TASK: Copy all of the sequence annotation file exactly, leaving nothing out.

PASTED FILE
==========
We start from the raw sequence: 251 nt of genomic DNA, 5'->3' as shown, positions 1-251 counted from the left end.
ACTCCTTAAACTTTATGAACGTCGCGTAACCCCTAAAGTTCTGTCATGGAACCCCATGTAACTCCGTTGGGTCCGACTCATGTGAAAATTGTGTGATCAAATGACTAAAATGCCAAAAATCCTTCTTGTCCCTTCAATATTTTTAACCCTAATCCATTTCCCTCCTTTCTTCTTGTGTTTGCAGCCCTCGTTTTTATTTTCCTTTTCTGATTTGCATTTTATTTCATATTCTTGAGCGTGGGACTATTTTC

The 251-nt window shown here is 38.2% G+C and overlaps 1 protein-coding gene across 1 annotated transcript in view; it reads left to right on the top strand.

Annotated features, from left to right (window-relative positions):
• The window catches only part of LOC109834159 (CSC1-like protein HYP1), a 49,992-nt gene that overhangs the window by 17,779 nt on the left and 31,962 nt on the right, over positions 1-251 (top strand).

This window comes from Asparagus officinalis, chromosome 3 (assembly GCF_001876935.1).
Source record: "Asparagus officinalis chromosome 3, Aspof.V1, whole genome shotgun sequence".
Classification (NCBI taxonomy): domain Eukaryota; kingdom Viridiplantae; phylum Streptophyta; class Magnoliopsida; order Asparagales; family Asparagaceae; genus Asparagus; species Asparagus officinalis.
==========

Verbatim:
We start from the raw sequence: 251 nt of genomic DNA, 5'->3' as shown, positions 1-251 counted from the left end.
ACTCCTTAAACTTTATGAACGTCGCGTAACCCCTAAAGTTCTGTCATGGAACCCCATGTAACTCCGTTGGGTCCGACTCATGTGAAAATTGTGTGATCAAATGACTAAAATGCCAAAAATCCTTCTTGTCCCTTCAATATTTTTAACCCTAATCCATTTCCCTCCTTTCTTCTTGTGTTTGCAGCCCTCGTTTTTATTTTCCTTTTCTGATTTGCATTTTATTTCATATTCTTGAGCGTGGGACTATTTTC

The 251-nt window shown here is 38.2% G+C and overlaps 1 protein-coding gene across 1 annotated transcript in view; it reads left to right on the top strand.

Annotated features, from left to right (window-relative positions):
• The window catches only part of LOC109834159 (CSC1-like protein HYP1), a 49,992-nt gene that overhangs the window by 17,779 nt on the left and 31,962 nt on the right, over positions 1-251 (top strand).

This window comes from Asparagus officinalis, chromosome 3 (assembly GCF_001876935.1).
Source record: "Asparagus officinalis chromosome 3, Aspof.V1, whole genome shotgun sequence".
Classification (NCBI taxonomy): domain Eukaryota; kingdom Viridiplantae; phylum Streptophyta; class Magnoliopsida; order Asparagales; family Asparagaceae; genus Asparagus; species Asparagus officinalis.